[In the L's Holiday Gift Guide Issue, we presented a Holiday Film Preview of sorts: Reviews of Movies We Haven't Seen, banking on the predictability of the holiday-movie industrial complex, and also our own tendency to review movies before seeing them. So let's see how we did. Here, Benjamin Sutton, who wrote the one on The Secret of the Grain, compares his preview to his actual response.]
The second César-sweeper from Abdel Kechiche (after 2003’s Games of Love and Chance) addresses another uneasy site of racial tension. Small-town SÃ¨te substitutes for Parisian slums, where the deposed head of an immigrant family in crisis regroups his kin in hopes of opening a restaurant. Moments of optimism recall Volver, but the mood is decidedly less hopeful, the characters’ morality far more ambiguous.
Before seeing this astounding film I imagined it engaging immigration through a similar trajectory as Pedro AlmodÃ³var’s Volver used to address gender: a fractured, disharmonious ensemble (some family, some not) regroup uneasily around the goal of running a restaurant. I imagined it grounded in fairly dire postcolonial realism, as opposed to AlmodÃ³var’s delightful feminist optimism. While these expectations were mostly met, I hadn’t anticipated being so completely engaged with Kechiche’s characters’ lives and dreams throughout this epic of adversity.
His previous film Games of Love and Chance (a tale of adolescence in Parisian projects released in 2003), though outstanding, kept viewers at a distance with characters so awkward, indecisive and sometimes amoral that their ability to provoke empathy eventually, intentionally expired. Here, however, Kechiche has crafted a family epic in the lineage of Bergman’s Fanny and Alexander or, more recently, Jonathan Demme’s Rachel Getting Married, where every member of the ensemble is fleshed out, their best and worst tendencies intimated, however fleetingly.
Even more-so than in Games of Love and Chance, The Secret of the Grain is ostensibly about a male protagonist (Habib Boufares’s Slimane), but virtually all the narrative and emotional legwork is done by a set of astounding female characters. Slimane’s daughter Karima (Farida Benkhetache) and his lover’s daughter Rym (Hafsia Herzi) eventually steal the show and, in so doing, make sure it goes on.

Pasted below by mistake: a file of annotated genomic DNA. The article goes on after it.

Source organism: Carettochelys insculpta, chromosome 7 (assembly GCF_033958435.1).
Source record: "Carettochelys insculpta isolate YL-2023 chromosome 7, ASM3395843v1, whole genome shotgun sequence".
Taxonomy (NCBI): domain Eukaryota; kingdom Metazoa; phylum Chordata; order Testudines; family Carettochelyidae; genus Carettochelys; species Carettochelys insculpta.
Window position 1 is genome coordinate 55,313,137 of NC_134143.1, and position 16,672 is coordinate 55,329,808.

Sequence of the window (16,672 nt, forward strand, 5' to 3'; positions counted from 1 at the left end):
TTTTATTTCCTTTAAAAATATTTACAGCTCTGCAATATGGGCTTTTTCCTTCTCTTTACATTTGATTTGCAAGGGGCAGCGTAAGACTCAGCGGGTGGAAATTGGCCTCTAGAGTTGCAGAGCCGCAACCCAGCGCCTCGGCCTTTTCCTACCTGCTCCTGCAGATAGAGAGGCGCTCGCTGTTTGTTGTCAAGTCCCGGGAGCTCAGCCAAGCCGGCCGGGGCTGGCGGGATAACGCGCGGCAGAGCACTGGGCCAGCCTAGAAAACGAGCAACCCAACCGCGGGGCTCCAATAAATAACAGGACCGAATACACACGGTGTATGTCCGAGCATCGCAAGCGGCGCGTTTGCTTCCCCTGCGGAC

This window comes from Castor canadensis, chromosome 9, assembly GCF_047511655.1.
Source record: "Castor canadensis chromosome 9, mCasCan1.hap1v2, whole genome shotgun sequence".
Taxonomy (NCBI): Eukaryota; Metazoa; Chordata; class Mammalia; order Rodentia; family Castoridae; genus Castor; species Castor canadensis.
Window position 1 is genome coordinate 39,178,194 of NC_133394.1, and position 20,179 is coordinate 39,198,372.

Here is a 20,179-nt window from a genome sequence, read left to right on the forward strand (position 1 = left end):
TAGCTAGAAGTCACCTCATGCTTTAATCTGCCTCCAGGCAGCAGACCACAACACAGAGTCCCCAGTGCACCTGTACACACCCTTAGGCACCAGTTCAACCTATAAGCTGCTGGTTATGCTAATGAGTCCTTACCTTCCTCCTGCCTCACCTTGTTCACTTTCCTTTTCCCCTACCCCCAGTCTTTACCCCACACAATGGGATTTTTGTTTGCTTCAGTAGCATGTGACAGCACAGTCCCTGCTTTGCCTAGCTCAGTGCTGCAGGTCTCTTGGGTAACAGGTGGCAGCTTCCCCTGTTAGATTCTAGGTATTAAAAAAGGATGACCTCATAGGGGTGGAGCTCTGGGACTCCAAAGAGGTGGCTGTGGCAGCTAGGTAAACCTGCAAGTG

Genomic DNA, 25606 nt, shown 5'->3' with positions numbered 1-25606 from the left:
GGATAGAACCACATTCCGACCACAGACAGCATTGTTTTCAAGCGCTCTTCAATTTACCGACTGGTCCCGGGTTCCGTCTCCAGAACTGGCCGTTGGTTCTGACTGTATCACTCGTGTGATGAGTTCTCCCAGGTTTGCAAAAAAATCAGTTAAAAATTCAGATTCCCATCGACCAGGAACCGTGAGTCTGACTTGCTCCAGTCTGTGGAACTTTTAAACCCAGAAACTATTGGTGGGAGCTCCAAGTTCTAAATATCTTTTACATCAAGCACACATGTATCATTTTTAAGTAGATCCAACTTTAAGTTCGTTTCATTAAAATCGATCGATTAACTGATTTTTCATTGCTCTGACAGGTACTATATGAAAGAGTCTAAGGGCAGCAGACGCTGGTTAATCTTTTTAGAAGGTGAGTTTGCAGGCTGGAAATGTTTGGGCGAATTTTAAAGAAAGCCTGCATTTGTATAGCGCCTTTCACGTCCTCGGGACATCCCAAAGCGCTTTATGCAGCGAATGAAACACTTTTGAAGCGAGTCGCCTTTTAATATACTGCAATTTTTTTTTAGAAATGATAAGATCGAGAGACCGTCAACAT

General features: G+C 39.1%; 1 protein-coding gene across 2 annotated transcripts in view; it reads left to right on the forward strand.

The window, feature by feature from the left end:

Beyond its wondrously inconspicuous style, stellar female cast (and certainly Boufares’s stoic melancholic is no slouch either), the use of meals and food as Grain‘s structuring and symbolic principles is applied more successfully here than in any novel or film in recent memory. Whereas Volver‘s restaurant fell into its protagonists’ laps, Slimane’s decision to go into business is completely justified after a wondrous lunch scene where every other member of his family eats couscous and fish around his ex-wife’s table. Here, food is not only a way of providing financial well-being for the family, it’s also a means of cultural preservation.
All the more appropriate, then, that Slimane and his family open their couscous restaurant on a stripped fishing boat at the very edge of a small (and small-minded) French Mediterranean town. Rather than toil silently for a declining maritime industry, Slimane adapts what he knows (boat-building) to a local economy increasingly defined by tourists and their Euros. Cleverly turned metaphors of consumption and cultural tension aside, every subplot and scene away from Grain‘s leads reinforces Kechiche’s point: however disharmonious the relationships that bind people, we can always do more together than separately.